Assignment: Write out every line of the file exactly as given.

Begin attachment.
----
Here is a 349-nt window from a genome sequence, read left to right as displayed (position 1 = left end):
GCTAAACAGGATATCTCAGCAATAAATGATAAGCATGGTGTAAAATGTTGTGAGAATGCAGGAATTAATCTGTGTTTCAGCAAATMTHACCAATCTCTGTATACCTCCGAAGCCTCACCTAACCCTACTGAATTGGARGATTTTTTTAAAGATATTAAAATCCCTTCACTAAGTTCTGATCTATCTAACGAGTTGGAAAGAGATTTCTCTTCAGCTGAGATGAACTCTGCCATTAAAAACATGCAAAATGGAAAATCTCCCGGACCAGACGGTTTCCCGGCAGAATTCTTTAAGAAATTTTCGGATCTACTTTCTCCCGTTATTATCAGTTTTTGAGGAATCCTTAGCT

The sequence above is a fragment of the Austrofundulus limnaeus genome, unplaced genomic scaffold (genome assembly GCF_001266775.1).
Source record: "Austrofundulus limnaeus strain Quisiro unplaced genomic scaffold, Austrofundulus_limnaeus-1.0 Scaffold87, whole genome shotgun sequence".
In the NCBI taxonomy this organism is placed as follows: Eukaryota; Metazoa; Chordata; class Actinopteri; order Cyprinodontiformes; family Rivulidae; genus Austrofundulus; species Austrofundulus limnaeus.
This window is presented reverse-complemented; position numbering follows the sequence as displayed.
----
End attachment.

Here is a 349-nt window from a genome sequence, read left to right as displayed (position 1 = left end):
GCTAAACAGGATATCTCAGCAATAAATGATAAGCATGGTGTAAAATGTTGTGAGAATGCAGGAATTAATCTGTGTTTCAGCAAATMTHACCAATCTCTGTATACCTCCGAAGCCTCACCTAACCCTACTGAATTGGARGATTTTTTTAAAGATATTAAAATCCCTTCACTAAGTTCTGATCTATCTAACGAGTTGGAAAGAGATTTCTCTTCAGCTGAGATGAACTCTGCCATTAAAAACATGCAAAATGGAAAATCTCCCGGACCAGACGGTTTCCCGGCAGAATTCTTTAAGAAATTTTCGGATCTACTTTCTCCCGTTATTATCAGTTTTTGAGGAATCCTTAGCT

The sequence above is a fragment of the Austrofundulus limnaeus genome, unplaced genomic scaffold (genome assembly GCF_001266775.1).
Source record: "Austrofundulus limnaeus strain Quisiro unplaced genomic scaffold, Austrofundulus_limnaeus-1.0 Scaffold87, whole genome shotgun sequence".
In the NCBI taxonomy this organism is placed as follows: Eukaryota; Metazoa; Chordata; class Actinopteri; order Cyprinodontiformes; family Rivulidae; genus Austrofundulus; species Austrofundulus limnaeus.
This window is presented reverse-complemented; position numbering follows the sequence as displayed.